Bridging loans pros and cons
If you’re planning on buying property, what exactly are the bridging loans pros and cons? Let me guess. You want to buy property but don’t have the funds for it just yet?
Are you waiting on the sale of the existing property but are antsy that someone may just beat you to it? In the case of property developers attending an auction, you may need a ready amount of cash on hand. If you do, you can secure a piece of land or an industrial estate you may have your eye on before someone else snaps it up.
In all these cases, bridging loans – also known as bridging finance – are your best bet for raising funds fast.
These short term loans help you buy the property or home you want even while waiting for the sale of an existing property or the infusion of money from other viable sources.
In review: what are bridging loans?
In essence, a bridging loan is a short-term interest-only loan used to finance an immediate property purchase or to fund pending property investments.
While these loans can be used for a variety of purposes, we have stated previously that these are used to temporarily bridge a financial gap when one buys either a home or a commercial property whilst awaiting the sale or rental of an existing property.
What are bridging loans commonly used for?
While bridging loans cover numerous uses, most people who take such finance out normally use them to:
- Finance large-scale property refurbishments;
- Pay for structural upgrades or extensions prior to the eventual sale or leasing of the aforementioned property;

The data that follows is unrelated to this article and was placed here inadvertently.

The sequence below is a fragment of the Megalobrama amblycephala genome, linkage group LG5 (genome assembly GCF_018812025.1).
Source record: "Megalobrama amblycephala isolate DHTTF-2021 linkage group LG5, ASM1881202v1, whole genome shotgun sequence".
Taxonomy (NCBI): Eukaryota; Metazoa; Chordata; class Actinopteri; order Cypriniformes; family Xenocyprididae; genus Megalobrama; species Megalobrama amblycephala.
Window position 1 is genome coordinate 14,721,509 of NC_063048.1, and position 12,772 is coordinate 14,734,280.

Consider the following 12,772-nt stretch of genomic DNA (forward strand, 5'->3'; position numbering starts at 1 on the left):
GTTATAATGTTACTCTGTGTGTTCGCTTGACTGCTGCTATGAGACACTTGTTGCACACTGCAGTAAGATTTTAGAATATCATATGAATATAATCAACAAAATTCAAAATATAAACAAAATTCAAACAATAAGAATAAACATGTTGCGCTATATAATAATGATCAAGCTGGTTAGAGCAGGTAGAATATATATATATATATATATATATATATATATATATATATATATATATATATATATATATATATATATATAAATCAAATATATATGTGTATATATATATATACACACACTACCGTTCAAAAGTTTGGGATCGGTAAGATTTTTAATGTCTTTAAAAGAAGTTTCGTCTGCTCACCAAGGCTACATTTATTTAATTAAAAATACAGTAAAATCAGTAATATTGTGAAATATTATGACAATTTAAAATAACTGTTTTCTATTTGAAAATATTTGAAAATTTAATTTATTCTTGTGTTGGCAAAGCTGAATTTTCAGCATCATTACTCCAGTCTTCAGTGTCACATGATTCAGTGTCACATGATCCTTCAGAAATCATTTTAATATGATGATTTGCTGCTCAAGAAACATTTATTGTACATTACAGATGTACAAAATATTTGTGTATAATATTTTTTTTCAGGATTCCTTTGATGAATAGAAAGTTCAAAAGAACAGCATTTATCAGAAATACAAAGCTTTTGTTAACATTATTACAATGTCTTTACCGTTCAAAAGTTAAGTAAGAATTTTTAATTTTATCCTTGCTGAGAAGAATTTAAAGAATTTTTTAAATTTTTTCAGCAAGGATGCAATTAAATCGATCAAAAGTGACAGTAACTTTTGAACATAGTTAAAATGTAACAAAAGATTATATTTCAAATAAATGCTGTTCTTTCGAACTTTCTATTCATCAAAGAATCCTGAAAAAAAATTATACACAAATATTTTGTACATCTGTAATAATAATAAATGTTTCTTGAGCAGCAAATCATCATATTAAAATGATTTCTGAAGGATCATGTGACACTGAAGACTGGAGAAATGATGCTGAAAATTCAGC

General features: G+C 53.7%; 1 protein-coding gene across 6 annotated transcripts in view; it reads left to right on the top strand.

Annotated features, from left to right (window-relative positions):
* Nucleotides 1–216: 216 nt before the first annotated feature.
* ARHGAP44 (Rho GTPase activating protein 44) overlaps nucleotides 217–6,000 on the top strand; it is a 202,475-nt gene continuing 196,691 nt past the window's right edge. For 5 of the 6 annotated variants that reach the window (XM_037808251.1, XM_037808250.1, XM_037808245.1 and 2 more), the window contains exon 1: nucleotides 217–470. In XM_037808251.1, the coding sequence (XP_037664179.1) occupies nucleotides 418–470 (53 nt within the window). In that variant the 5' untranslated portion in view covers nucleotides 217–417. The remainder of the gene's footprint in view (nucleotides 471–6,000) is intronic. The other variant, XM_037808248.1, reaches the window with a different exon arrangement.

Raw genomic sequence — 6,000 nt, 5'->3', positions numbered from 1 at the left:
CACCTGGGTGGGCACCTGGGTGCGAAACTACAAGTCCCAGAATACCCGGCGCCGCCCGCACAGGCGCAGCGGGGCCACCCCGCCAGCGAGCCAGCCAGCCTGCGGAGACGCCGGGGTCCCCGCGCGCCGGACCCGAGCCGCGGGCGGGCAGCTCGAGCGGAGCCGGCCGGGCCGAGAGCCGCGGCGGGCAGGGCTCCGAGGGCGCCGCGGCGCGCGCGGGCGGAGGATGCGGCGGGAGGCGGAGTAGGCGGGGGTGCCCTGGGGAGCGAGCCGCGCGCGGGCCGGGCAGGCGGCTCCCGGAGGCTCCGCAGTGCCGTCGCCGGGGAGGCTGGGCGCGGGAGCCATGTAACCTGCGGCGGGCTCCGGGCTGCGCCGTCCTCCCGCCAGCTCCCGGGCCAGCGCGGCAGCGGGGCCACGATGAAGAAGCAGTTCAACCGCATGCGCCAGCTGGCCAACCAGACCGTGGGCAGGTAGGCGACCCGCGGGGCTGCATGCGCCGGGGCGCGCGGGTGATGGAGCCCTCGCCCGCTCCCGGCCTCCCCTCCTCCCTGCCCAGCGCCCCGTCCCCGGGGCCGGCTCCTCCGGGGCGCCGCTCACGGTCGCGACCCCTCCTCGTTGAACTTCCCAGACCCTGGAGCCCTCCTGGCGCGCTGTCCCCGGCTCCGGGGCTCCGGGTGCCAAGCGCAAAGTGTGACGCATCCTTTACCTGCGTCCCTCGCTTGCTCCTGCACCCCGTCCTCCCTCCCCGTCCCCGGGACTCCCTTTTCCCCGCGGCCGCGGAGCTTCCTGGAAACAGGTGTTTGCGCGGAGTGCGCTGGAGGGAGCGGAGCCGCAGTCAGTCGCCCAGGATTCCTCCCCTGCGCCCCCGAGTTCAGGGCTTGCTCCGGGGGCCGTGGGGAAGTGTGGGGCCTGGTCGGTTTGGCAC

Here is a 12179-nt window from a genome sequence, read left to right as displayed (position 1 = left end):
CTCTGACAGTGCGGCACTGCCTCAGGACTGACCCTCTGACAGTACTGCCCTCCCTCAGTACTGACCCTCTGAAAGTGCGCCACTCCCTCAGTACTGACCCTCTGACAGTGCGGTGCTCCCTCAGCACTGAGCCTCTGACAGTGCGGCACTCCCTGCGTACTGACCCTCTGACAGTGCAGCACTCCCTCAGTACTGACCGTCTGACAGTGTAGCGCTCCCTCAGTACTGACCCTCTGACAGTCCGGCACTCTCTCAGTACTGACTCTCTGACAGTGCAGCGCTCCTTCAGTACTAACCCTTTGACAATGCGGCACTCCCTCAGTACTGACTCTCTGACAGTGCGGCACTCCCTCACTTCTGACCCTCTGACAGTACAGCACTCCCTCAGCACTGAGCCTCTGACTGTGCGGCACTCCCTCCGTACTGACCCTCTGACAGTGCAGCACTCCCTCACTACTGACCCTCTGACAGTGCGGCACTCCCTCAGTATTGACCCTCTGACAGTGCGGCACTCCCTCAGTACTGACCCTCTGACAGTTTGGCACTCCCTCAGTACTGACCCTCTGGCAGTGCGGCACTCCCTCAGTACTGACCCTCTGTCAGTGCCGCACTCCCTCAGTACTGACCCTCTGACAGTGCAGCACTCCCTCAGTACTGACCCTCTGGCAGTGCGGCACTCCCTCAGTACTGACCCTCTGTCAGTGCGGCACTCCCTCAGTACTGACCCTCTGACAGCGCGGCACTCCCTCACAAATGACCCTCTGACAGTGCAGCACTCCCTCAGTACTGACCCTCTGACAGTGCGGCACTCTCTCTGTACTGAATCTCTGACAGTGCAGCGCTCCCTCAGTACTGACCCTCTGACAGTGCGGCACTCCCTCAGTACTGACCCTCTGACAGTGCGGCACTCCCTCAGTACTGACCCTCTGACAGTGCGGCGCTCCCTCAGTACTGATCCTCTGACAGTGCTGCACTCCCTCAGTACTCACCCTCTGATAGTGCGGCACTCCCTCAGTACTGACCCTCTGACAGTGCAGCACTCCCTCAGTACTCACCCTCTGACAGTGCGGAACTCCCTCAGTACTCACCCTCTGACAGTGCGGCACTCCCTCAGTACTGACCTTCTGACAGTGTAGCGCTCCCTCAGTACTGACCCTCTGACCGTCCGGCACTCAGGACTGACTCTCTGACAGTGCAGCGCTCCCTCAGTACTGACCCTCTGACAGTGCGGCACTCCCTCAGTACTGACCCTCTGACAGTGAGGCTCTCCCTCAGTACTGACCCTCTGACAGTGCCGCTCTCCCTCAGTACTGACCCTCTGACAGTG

- Purchase overseas property; and
- Purchase residential property whilst awaiting the sale of one’s previous home.
What types of bridging finance are available?
There are two types of bridging loan that potential borrowers may consider:
Open Bridging Loans
Also known as open bridging loans. These are short term financial instruments that do not depend on a final exit strategy. Also, there is no fixed termination date for the said strategy.
Open bridging is normally considered when the borrower intends to use the proceeds from the sale of one’s property to pay for the loan, but the aforementioned property is not yet on the market.
This type of bridging loan tends to be risky. An open bridging loan offers no guarantee of receiving an offer, let alone a specific date when an offer is expected to be made or even how much such an offer would be valued.
For this reason, most lenders balk at loaning out open-ended bridge finance as they need to know exactly when they will receive repayment fees for the loan. In which case, they may opt to charge considerably high interest rates to those availing of such loans.
Closed Bridging Loans